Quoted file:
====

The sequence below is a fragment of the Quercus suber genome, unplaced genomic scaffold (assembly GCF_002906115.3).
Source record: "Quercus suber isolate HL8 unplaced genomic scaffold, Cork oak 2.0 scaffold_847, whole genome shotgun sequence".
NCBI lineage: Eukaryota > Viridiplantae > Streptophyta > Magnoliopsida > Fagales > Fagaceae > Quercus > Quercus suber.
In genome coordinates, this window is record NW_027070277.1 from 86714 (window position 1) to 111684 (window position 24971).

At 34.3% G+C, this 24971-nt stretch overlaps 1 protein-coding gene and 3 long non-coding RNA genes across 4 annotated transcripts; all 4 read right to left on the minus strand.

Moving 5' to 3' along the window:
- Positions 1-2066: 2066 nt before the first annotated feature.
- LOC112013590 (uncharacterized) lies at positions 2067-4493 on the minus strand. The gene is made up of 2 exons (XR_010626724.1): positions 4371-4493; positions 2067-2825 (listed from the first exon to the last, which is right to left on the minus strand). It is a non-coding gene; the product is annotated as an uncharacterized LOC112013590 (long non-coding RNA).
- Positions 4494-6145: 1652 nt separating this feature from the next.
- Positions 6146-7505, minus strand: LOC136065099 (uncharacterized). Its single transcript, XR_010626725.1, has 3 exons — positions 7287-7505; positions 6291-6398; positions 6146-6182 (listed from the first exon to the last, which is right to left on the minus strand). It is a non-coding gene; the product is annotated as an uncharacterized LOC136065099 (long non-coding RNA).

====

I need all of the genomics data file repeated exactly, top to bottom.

The sequence below is a fragment of the Quercus suber genome, unplaced genomic scaffold (assembly GCF_002906115.3).
Source record: "Quercus suber isolate HL8 unplaced genomic scaffold, Cork oak 2.0 scaffold_847, whole genome shotgun sequence".
NCBI lineage: Eukaryota > Viridiplantae > Streptophyta > Magnoliopsida > Fagales > Fagaceae > Quercus > Quercus suber.
In genome coordinates, this window is record NW_027070277.1 from 86714 (window position 1) to 111684 (window position 24971).

At 34.3% G+C, this 24971-nt stretch overlaps 1 protein-coding gene and 3 long non-coding RNA genes across 4 annotated transcripts; all 4 read right to left on the minus strand.

Moving 5' to 3' along the window:
- Positions 1-2066: 2066 nt before the first annotated feature.
- LOC112013590 (uncharacterized) lies at positions 2067-4493 on the minus strand. The gene is made up of 2 exons (XR_010626724.1): positions 4371-4493; positions 2067-2825 (listed from the first exon to the last, which is right to left on the minus strand). It is a non-coding gene; the product is annotated as an uncharacterized LOC112013590 (long non-coding RNA).
- Positions 4494-6145: 1652 nt separating this feature from the next.
- Positions 6146-7505, minus strand: LOC136065099 (uncharacterized). Its single transcript, XR_010626725.1, has 3 exons — positions 7287-7505; positions 6291-6398; positions 6146-6182 (listed from the first exon to the last, which is right to left on the minus strand). It is a non-coding gene; the product is annotated as an uncharacterized LOC136065099 (long non-coding RNA).